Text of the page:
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Tofu Recipe With Mung Bean Noodles

Carolee is a passionate writer with a love for learning and teaching. She is a published author, poet, blogger, and content creator.


About this Tofu recipe

I have always loved Eastern cuisine especially From Asia such as Chinese, Japanese, Indian and Thai. This dish is a cross between Chinese and Thai with a greater Thai influence.

My finance likes heavy food. He is a muscular guy and burns a lot of energy and Jamaican food has a lot of starch and fat. About a week ago my doctor told me to lose the extra pounds I put on, cut out the starch and fat. I don't use a lot of fat, if I can help it, but we do eat a lot of meat, rice and flour.

When I told him what the doctor said, he agreed to eat whatever I want, so I decided to incorporate some of the healthier Asian foods in our diet. This Thai recipe is as a result. This is also the first time he is having tofu or mung bean noodles so it was fun watching him eat

It's a simple and easy recipe with clean flavors and suitable for any diet.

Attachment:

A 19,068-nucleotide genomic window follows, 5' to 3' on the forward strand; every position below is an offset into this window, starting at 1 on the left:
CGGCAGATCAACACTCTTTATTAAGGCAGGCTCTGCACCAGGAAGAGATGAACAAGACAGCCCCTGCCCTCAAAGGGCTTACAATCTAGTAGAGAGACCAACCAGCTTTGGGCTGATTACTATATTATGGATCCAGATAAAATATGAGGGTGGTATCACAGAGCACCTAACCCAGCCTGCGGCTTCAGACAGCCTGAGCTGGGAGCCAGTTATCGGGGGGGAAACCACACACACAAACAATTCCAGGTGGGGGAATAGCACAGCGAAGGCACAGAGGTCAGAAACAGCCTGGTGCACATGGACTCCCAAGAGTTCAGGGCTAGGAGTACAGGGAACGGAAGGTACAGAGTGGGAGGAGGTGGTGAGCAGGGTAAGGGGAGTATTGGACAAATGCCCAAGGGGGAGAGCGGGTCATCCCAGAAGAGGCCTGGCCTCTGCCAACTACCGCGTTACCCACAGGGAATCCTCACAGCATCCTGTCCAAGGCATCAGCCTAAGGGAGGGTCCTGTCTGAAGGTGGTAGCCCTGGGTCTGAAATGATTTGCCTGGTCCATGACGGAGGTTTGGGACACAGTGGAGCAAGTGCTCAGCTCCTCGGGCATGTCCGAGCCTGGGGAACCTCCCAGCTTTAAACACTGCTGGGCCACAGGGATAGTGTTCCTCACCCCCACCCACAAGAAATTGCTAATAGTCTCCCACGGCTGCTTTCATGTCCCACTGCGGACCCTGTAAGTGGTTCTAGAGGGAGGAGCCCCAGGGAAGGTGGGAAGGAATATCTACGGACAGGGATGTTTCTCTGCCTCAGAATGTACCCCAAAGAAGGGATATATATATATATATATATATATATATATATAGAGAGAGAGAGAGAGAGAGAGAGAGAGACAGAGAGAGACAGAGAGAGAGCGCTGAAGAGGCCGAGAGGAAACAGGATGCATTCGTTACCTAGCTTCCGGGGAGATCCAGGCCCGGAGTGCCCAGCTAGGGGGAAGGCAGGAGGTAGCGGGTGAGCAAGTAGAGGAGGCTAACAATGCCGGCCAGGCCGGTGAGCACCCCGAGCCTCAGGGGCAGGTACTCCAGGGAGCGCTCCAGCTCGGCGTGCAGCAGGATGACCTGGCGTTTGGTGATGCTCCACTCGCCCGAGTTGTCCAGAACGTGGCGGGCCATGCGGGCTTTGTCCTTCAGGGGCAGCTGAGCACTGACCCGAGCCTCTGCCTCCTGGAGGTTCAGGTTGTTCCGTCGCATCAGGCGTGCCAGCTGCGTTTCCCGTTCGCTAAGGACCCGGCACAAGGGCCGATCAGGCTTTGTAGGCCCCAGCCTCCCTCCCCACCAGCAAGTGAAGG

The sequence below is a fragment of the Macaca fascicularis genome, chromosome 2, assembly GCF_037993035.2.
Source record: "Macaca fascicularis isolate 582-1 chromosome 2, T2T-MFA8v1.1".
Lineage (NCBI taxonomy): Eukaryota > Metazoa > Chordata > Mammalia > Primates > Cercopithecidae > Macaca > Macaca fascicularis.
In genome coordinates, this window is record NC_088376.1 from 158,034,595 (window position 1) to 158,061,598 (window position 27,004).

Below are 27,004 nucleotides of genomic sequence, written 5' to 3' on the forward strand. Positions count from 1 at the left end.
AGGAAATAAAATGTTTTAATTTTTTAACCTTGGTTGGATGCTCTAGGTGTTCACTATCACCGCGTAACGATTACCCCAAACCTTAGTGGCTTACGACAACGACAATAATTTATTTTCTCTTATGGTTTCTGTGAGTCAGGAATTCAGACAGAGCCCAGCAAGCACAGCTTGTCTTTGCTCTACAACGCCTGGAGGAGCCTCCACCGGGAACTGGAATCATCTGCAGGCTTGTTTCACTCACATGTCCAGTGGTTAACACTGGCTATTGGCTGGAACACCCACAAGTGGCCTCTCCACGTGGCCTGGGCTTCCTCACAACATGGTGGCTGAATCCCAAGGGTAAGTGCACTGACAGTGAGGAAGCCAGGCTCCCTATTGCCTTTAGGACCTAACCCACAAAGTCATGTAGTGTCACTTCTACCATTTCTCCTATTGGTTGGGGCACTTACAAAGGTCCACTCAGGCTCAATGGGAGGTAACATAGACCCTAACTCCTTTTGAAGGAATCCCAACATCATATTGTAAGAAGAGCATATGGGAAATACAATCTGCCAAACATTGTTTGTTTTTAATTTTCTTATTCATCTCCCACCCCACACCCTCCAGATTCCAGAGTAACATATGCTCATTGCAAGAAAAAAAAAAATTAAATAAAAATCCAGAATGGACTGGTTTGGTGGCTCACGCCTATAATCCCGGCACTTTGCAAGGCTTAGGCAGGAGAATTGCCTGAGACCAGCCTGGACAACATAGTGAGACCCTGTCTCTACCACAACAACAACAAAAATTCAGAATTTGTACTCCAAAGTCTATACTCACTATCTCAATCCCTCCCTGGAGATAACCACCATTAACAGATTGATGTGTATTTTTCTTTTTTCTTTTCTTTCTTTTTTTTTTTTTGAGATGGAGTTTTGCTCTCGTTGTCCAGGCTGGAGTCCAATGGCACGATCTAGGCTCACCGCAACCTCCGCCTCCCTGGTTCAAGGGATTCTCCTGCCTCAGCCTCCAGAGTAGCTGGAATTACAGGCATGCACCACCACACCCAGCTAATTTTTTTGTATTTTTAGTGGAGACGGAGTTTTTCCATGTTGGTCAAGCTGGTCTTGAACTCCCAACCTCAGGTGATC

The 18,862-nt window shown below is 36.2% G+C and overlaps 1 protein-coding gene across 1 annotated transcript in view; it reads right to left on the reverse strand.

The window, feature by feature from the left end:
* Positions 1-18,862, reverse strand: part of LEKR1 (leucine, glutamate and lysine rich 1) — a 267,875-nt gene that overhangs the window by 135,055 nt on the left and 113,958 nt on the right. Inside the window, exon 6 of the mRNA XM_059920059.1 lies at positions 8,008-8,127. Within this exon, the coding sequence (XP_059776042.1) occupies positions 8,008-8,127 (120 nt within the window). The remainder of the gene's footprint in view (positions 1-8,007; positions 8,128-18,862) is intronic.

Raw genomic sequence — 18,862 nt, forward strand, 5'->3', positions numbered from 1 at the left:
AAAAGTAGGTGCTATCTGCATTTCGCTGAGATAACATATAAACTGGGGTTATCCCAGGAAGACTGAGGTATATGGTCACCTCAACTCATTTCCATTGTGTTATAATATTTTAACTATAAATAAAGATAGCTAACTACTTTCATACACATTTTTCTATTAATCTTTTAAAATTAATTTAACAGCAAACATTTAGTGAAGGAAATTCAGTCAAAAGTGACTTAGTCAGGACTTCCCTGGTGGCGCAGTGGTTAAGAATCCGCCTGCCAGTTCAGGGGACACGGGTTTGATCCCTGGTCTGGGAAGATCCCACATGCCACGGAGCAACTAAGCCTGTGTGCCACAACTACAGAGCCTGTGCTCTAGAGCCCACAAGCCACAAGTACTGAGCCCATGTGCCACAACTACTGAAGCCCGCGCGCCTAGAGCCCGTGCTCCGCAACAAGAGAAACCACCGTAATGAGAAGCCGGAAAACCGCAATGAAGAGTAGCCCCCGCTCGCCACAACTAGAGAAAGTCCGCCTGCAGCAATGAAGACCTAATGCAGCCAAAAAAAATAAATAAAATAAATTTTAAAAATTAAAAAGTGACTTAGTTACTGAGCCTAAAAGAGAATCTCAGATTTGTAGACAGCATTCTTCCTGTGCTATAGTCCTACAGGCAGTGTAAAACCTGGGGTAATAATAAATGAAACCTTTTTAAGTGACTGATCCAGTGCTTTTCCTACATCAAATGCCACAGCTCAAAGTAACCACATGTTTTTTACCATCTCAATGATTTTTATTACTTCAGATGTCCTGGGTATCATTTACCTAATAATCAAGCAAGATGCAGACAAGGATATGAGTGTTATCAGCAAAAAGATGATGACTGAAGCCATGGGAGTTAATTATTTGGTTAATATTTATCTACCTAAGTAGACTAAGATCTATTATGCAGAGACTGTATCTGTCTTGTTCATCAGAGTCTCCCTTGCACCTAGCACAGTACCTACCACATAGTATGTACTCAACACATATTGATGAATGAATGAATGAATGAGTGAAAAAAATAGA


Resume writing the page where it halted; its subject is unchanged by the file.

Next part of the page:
Cook Time

Prep timeCook timeReady inYields

15 min

8 min

23 min

3 servings


  • 6 - 8 oz fresh firm tofu
  • 8 oz mung bean noodles
  • 1/2 brown onion
  • 3 garlic cloves
  • 3 tablespoons oil from list, (see list of recommended cooking oils)
  • a pinch of your favorite sodium free spice
  • 1/2 cup water
  • 1 teaspoon chili pepper paste - Asian version, (optional)
  • 1 stalk scallion
  • 2 teaspoons dark soy sauce

When making Asian foods it is very important to retain it's authenticity and that is why we don't really use olive oil for some Asian recipes. Here are the recommended oils for most Asian dishes as well as this one:

  • **Peanut oil
  • **Sunflower oil
  • **Sesame oil
  • Canola oil
  • **Coconut oil
  • Palm oil
  • Safflower oil

**are my personal faves and highly recommended.


  1. Put mung bean in a large bowl and cover with tap water. Let soak for minimum of 15 minutes.
  2. Halve onion lengthwise and slice thinly. Set aside. At the same time slice scallion diagonally and set aside.